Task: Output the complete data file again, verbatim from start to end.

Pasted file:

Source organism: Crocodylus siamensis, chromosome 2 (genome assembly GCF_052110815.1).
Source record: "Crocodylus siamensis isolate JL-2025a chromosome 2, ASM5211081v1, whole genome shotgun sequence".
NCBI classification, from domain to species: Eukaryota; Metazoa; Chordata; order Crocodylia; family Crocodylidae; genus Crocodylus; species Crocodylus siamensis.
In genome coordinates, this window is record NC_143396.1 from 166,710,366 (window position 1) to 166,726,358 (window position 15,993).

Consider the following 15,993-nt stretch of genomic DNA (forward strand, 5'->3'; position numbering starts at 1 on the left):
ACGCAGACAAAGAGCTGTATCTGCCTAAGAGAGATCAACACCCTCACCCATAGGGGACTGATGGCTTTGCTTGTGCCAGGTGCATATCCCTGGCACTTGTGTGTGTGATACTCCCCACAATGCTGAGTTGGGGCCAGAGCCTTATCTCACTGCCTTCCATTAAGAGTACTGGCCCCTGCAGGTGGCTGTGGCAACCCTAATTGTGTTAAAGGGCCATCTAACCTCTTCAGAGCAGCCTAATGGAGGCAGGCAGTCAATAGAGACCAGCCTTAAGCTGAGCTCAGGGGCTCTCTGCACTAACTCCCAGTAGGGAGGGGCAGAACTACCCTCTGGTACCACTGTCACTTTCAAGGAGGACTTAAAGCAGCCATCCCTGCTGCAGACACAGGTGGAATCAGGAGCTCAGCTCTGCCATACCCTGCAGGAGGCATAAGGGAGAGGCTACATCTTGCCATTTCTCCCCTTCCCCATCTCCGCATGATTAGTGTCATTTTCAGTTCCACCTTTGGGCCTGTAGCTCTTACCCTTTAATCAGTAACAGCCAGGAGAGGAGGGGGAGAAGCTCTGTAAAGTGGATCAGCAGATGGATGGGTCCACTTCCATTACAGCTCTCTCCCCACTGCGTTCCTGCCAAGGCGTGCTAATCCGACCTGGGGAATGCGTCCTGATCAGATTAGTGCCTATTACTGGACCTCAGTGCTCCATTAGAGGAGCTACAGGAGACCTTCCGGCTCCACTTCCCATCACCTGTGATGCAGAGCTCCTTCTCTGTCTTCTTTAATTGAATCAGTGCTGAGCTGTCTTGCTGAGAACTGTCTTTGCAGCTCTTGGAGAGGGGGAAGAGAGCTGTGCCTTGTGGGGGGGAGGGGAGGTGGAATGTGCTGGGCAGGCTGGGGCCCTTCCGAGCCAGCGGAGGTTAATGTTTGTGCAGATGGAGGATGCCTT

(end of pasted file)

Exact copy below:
Source organism: Crocodylus siamensis, chromosome 2 (genome assembly GCF_052110815.1).
Source record: "Crocodylus siamensis isolate JL-2025a chromosome 2, ASM5211081v1, whole genome shotgun sequence".
NCBI classification, from domain to species: Eukaryota; Metazoa; Chordata; order Crocodylia; family Crocodylidae; genus Crocodylus; species Crocodylus siamensis.
In genome coordinates, this window is record NC_143396.1 from 166,710,366 (window position 1) to 166,726,358 (window position 15,993).

Consider the following 15,993-nt stretch of genomic DNA (forward strand, 5'->3'; position numbering starts at 1 on the left):
ACGCAGACAAAGAGCTGTATCTGCCTAAGAGAGATCAACACCCTCACCCATAGGGGACTGATGGCTTTGCTTGTGCCAGGTGCATATCCCTGGCACTTGTGTGTGTGATACTCCCCACAATGCTGAGTTGGGGCCAGAGCCTTATCTCACTGCCTTCCATTAAGAGTACTGGCCCCTGCAGGTGGCTGTGGCAACCCTAATTGTGTTAAAGGGCCATCTAACCTCTTCAGAGCAGCCTAATGGAGGCAGGCAGTCAATAGAGACCAGCCTTAAGCTGAGCTCAGGGGCTCTCTGCACTAACTCCCAGTAGGGAGGGGCAGAACTACCCTCTGGTACCACTGTCACTTTCAAGGAGGACTTAAAGCAGCCATCCCTGCTGCAGACACAGGTGGAATCAGGAGCTCAGCTCTGCCATACCCTGCAGGAGGCATAAGGGAGAGGCTACATCTTGCCATTTCTCCCCTTCCCCATCTCCGCATGATTAGTGTCATTTTCAGTTCCACCTTTGGGCCTGTAGCTCTTACCCTTTAATCAGTAACAGCCAGGAGAGGAGGGGGAGAAGCTCTGTAAAGTGGATCAGCAGATGGATGGGTCCACTTCCATTACAGCTCTCTCCCCACTGCGTTCCTGCCAAGGCGTGCTAATCCGACCTGGGGAATGCGTCCTGATCAGATTAGTGCCTATTACTGGACCTCAGTGCTCCATTAGAGGAGCTACAGGAGACCTTCCGGCTCCACTTCCCATCACCTGTGATGCAGAGCTCCTTCTCTGTCTTCTTTAATTGAATCAGTGCTGAGCTGTCTTGCTGAGAACTGTCTTTGCAGCTCTTGGAGAGGGGGAAGAGAGCTGTGCCTTGTGGGGGGGAGGGGAGGTGGAATGTGCTGGGCAGGCTGGGGCCCTTCCGAGCCAGCGGAGGTTAATGTTTGTGCAGATGGAGGATGCCTT